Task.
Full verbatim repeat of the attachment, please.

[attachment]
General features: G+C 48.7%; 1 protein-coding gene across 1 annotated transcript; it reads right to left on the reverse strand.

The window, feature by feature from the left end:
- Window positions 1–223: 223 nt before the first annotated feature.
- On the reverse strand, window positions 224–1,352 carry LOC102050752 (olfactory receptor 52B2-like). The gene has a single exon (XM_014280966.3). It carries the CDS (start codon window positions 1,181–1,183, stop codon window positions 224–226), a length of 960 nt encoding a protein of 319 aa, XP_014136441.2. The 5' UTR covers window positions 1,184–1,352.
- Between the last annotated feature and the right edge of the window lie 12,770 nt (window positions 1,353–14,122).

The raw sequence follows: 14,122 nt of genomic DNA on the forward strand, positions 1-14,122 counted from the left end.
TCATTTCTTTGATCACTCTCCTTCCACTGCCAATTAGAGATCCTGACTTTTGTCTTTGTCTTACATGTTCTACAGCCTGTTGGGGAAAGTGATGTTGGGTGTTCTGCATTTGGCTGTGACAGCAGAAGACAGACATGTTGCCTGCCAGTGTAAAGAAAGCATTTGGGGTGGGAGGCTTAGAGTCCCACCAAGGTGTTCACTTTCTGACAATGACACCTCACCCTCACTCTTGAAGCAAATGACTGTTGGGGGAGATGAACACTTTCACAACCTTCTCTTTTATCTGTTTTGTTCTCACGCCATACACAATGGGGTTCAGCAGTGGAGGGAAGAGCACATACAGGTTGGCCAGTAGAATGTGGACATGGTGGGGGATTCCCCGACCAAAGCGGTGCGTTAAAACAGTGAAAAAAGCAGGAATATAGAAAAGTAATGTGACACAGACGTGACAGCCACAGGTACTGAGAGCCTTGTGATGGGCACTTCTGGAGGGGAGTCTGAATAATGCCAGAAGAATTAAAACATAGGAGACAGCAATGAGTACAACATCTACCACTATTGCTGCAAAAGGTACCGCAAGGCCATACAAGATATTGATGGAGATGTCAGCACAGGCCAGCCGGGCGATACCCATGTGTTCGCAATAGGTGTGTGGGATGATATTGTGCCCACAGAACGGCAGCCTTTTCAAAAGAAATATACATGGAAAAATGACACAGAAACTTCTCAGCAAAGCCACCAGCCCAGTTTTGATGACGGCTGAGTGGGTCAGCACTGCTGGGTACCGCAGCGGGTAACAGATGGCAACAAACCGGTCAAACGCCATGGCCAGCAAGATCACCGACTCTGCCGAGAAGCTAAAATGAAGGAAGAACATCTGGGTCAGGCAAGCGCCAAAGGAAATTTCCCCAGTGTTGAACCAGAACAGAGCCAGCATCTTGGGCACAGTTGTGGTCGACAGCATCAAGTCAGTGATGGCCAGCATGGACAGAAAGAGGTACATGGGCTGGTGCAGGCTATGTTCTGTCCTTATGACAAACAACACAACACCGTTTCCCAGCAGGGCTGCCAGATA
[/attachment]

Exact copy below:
General features: G+C 48.7%; 1 protein-coding gene across 1 annotated transcript; it reads right to left on the reverse strand.

The window, feature by feature from the left end:
- Window positions 1–223: 223 nt before the first annotated feature.
- On the reverse strand, window positions 224–1,352 carry LOC102050752 (olfactory receptor 52B2-like). The gene has a single exon (XM_014280966.3). It carries the CDS (start codon window positions 1,181–1,183, stop codon window positions 224–226), a length of 960 nt encoding a protein of 319 aa, XP_014136441.2. The 5' UTR covers window positions 1,184–1,352.
- Between the last annotated feature and the right edge of the window lie 12,770 nt (window positions 1,353–14,122).

The raw sequence follows: 14,122 nt of genomic DNA on the forward strand, positions 1-14,122 counted from the left end.
TCATTTCTTTGATCACTCTCCTTCCACTGCCAATTAGAGATCCTGACTTTTGTCTTTGTCTTACATGTTCTACAGCCTGTTGGGGAAAGTGATGTTGGGTGTTCTGCATTTGGCTGTGACAGCAGAAGACAGACATGTTGCCTGCCAGTGTAAAGAAAGCATTTGGGGTGGGAGGCTTAGAGTCCCACCAAGGTGTTCACTTTCTGACAATGACACCTCACCCTCACTCTTGAAGCAAATGACTGTTGGGGGAGATGAACACTTTCACAACCTTCTCTTTTATCTGTTTTGTTCTCACGCCATACACAATGGGGTTCAGCAGTGGAGGGAAGAGCACATACAGGTTGGCCAGTAGAATGTGGACATGGTGGGGGATTCCCCGACCAAAGCGGTGCGTTAAAACAGTGAAAAAAGCAGGAATATAGAAAAGTAATGTGACACAGACGTGACAGCCACAGGTACTGAGAGCCTTGTGATGGGCACTTCTGGAGGGGAGTCTGAATAATGCCAGAAGAATTAAAACATAGGAGACAGCAATGAGTACAACATCTACCACTATTGCTGCAAAAGGTACCGCAAGGCCATACAAGATATTGATGGAGATGTCAGCACAGGCCAGCCGGGCGATACCCATGTGTTCGCAATAGGTGTGTGGGATGATATTGTGCCCACAGAACGGCAGCCTTTTCAAAAGAAATATACATGGAAAAATGACACAGAAACTTCTCAGCAAAGCCACCAGCCCAGTTTTGATGACGGCTGAGTGGGTCAGCACTGCTGGGTACCGCAGCGGGTAACAGATGGCAACAAACCGGTCAAACGCCATGGCCAGCAAGATCACCGACTCTGCCGAGAAGCTAAAATGAAGGAAGAACATCTGGGTCAGGCAAGCGCCAAAGGAAATTTCCCCAGTGTTGAACCAGAACAGAGCCAGCATCTTGGGCACAGTTGTGGTCGACAGCATCAAGTCAGTGATGGCCAGCATGGACAGAAAGAGGTACATGGGCTGGTGCAGGCTATGTTCTGTCCTTATGACAAACAACACAACACCGTTTCCCAGCAGGGCTGCCAGATA